Eleven-year-old Maftuna Ismoilova and her 6-year-old brother Shukrullo live in the remote village of Dustov, in Khatlon province, Tajikistan. Like most children in Dustov, Maftuna and Shukrullo had no access to books for young children, not even at the school library, until the arrival of 433 books in 2013.
July 2014—Tajikistan, one of Central Asia’s poorest countries, is burdened with high rates of tuberculosis (TB).
July 2014—Access to finance can open up a world of opportunity for rural farmers. As part of Feed the Future, the U.S. Government’s global hunger and food security initiative, USAID's Productive Agriculture Project works to strengthen Tajikistan’s agricultural sector to benefit small farm owners, their families and their communities.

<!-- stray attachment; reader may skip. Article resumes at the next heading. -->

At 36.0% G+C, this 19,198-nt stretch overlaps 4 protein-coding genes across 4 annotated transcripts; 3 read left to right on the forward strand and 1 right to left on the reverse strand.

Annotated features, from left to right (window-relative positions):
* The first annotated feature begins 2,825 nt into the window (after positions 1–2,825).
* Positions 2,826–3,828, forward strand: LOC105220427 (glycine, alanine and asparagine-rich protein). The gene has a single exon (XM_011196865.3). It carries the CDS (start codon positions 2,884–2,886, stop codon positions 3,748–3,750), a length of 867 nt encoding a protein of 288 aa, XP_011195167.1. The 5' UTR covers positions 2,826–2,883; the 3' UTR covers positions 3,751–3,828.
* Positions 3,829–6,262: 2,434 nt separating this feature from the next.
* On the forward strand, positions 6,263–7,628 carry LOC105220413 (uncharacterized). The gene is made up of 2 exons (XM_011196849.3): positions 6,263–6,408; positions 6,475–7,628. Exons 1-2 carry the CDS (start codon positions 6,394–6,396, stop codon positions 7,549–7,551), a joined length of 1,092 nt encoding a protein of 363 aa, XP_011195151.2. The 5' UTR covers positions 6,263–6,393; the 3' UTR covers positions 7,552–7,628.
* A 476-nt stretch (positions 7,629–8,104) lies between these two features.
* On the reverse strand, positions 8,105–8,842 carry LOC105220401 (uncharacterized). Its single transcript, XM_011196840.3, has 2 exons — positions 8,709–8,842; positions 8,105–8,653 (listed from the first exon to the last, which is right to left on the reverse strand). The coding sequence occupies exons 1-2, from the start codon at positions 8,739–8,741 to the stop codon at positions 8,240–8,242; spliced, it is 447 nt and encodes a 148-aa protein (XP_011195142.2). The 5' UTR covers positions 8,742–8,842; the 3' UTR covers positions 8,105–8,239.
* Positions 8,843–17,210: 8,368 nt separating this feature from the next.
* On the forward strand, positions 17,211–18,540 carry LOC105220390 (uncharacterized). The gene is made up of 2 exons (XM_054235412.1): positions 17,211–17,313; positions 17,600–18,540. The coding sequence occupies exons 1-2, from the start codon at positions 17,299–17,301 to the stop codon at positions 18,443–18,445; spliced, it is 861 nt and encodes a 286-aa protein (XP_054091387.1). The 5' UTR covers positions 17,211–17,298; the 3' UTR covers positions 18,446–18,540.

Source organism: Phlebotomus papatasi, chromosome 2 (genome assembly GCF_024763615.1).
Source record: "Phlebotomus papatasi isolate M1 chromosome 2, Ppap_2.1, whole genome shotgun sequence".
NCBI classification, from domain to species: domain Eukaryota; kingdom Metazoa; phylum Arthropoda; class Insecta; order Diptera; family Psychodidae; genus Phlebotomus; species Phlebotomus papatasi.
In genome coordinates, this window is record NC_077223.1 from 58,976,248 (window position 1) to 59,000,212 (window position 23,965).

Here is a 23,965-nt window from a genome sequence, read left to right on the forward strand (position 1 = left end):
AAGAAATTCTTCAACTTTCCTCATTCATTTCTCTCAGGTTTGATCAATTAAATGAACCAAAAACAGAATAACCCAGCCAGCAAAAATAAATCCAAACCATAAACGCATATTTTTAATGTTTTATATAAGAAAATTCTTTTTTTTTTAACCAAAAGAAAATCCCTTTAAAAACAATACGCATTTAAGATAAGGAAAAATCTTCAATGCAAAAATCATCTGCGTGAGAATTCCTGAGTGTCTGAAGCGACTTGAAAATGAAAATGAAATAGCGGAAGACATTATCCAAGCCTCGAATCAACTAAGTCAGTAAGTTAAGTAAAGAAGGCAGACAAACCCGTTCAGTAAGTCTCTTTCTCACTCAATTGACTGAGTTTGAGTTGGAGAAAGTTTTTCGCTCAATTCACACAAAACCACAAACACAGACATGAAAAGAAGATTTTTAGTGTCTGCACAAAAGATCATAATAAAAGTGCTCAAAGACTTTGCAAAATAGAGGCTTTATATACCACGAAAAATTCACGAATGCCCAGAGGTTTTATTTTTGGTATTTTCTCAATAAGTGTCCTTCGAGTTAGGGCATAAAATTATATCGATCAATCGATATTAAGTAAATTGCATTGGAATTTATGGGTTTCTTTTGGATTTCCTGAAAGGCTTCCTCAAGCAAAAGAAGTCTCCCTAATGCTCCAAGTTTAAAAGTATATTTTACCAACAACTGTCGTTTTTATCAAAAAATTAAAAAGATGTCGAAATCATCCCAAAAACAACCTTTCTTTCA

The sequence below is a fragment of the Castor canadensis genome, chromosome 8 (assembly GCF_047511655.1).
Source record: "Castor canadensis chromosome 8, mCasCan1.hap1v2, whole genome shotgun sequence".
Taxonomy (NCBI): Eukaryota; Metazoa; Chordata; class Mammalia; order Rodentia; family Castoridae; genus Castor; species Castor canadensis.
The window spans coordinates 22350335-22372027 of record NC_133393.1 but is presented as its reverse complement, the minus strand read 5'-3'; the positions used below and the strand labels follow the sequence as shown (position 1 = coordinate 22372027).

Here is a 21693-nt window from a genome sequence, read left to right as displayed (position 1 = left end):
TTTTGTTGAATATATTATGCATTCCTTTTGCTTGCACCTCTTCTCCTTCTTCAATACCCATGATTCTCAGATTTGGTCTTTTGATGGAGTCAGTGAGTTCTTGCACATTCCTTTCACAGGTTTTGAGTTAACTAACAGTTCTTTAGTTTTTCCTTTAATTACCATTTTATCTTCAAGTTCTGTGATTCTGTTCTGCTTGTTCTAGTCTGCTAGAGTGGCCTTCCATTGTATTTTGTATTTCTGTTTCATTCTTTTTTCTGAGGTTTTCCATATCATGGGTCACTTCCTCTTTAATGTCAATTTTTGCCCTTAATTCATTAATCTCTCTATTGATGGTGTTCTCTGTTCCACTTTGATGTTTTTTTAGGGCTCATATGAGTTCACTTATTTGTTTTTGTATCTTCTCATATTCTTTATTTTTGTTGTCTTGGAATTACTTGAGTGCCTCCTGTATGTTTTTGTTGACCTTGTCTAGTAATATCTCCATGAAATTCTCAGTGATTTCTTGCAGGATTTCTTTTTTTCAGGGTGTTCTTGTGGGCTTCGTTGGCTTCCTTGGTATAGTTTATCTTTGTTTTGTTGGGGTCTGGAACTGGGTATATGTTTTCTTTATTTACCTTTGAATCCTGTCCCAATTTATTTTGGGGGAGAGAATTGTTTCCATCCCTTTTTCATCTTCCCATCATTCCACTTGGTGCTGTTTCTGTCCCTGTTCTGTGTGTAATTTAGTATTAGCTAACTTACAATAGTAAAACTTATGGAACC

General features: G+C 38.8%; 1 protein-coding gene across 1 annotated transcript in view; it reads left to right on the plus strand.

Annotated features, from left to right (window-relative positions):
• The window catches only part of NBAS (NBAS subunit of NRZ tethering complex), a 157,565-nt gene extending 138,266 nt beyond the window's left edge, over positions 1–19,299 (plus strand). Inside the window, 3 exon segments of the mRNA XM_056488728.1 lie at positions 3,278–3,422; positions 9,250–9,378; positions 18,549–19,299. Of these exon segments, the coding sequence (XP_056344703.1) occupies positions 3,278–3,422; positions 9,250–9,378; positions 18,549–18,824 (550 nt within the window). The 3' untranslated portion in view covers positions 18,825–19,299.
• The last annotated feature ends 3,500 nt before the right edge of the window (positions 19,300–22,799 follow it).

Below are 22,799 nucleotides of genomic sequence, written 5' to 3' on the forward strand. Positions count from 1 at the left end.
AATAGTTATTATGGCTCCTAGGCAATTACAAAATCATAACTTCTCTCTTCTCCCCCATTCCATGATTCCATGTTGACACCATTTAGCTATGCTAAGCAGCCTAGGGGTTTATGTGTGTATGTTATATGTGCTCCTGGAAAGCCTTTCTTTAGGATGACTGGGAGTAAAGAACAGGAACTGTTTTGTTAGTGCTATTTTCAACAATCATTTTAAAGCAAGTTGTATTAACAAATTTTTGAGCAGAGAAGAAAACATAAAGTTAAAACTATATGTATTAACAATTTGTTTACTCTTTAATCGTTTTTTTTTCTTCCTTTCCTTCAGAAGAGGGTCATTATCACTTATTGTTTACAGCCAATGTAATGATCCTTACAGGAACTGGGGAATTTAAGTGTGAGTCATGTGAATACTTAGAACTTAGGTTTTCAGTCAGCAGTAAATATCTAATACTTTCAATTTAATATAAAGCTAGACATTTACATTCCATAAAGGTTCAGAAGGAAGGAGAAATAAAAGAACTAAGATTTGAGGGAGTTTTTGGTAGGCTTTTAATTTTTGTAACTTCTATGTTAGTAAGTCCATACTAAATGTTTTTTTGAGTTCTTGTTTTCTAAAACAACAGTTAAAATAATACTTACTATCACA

In response to a rise in cases of anthrax in northern Tajikistan, Panjakent youth from the USAID-supported Young Leaders Program assisted their communities by educating citizens about the anthrax threat and what steps to take to protect themselves and their families.
“I wanted to drop out of school because I couldn’t read and write. I thought quitting was the easiest thing to do,” said Tillo Ghoibov, a ninth-grader in the Vose district of Tajikistan.
Last updated: August 22, 2014